Unified School District 475 officials will be trying out a new intruder alert system at Junction City High School.
USD 475 Chief Operating Officer David Wild discussed a proposal to implement the SafeDefend violent intruder alert system during Monday night’s board meeting. The system utilizes fingerprint technology that allows staff to trigger an alarm during a violent intruder situation.
“Any staff member can touch this device in a hallway, and it will immediately send an alarm notifying everybody in the building where that alarm was initiated,” Wild said. “It will notify law enforcement. It will also notify staff here at the Larry Dixon Center that there is an intruder emergency.”
Each classroom would have a safe, and any time the alarm was triggered, safes would be unlocked. They would contain mace devices.
“It will allow each teacher to shoot a mace stream up to 50 feet,” Wild said.
The system would also feature a window-breaking tool and a flashing strobe light to confuse intruders, Wild said.
The total cost of the SafeDefend system would be $241,725. It would be paid for with a matching grant, with the state covering $120,000 and the school district covering the rest of the amount. The system would be installed in all high school facilities, including the main campus, the Larry Dixon Center and the Freshman Success Academy. Since the district is building a new high school, board Vice President Dr. Anwar Khoury asked about the system’s mobility.
“If we take this to the new high school, is it going to need to be bigger?” Khoury asked. “I mean, it’s a bigger high school. Is that going to be more expenses that we have to consider once they move it?”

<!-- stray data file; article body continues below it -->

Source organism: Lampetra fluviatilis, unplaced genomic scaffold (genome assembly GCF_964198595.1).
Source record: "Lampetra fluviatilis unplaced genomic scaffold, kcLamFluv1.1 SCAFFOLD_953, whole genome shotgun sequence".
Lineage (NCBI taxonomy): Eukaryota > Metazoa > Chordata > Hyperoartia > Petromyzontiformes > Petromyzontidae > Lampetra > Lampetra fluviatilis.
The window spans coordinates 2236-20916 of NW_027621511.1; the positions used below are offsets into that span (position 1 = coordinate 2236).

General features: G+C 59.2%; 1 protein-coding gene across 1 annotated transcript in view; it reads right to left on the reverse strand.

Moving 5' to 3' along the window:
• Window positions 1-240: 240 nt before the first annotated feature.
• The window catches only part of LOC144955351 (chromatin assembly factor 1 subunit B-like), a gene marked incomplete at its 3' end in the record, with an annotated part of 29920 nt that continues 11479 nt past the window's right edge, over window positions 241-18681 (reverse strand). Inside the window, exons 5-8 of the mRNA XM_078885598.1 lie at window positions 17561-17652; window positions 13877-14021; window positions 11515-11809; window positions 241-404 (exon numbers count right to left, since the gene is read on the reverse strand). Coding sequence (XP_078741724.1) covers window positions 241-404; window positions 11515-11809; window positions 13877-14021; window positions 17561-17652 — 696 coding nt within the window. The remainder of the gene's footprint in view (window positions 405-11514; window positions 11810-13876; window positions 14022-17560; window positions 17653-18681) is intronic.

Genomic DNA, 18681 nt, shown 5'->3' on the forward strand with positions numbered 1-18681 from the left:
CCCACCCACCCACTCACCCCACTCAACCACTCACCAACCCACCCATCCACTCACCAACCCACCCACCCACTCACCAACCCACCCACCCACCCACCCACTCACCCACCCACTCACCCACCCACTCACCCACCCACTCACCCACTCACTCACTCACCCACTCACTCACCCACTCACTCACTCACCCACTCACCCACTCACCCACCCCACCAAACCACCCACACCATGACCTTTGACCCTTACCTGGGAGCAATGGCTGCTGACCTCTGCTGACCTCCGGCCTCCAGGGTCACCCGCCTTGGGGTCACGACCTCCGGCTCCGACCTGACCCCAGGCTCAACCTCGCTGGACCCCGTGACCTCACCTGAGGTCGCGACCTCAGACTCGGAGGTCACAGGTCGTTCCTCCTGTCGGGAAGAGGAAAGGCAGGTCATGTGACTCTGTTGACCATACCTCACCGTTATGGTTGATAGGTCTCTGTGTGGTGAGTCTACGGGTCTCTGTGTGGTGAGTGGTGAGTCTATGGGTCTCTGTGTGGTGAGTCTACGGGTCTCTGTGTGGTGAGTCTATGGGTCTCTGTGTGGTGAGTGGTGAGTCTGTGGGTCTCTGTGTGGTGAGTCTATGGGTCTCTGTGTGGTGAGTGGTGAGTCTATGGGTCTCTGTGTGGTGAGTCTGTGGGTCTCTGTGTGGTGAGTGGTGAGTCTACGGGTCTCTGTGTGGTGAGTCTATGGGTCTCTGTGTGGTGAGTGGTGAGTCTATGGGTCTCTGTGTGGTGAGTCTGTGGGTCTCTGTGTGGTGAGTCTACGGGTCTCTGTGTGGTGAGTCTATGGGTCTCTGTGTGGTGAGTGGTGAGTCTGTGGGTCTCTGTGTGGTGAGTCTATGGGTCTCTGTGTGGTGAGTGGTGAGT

Wild said the system is designed to be moved, and the new high school’s construction would not require any size upgrades to the system.
“The new high school will probably actually downsize (it) when you consider that we’re using it at the main campus, the Freshman Success Academy and the Larry Dixon Center,” Wild said. “If we take it out of the Freshman Success Academy and the high school, we’ll probably have more than enough modules.”
Khoury asked about whether the system would be utilized in elementary schools and the middle school. Wild said the intent would be to pilot the program for two years, and then evaluate the system and any other future uses for it.
“If the board believes this is the way to go, we would certainly look at deploying it throughout all of the schools in the district,” Wild said. “We chose the secondary schools first because we figure that’s probably where our most critical need is.”
Board member Rina D. Neal asked if SafeDefend will provide training.
“They will provide staff training,” Wild said. “We’re hoping to start deploying this as early as the end of this coming semester, and hopefully get some staff training in before the end of the school year.”
Board members approved the installation of the SafeDefend system, and it will be piloted within high school facilities for two years.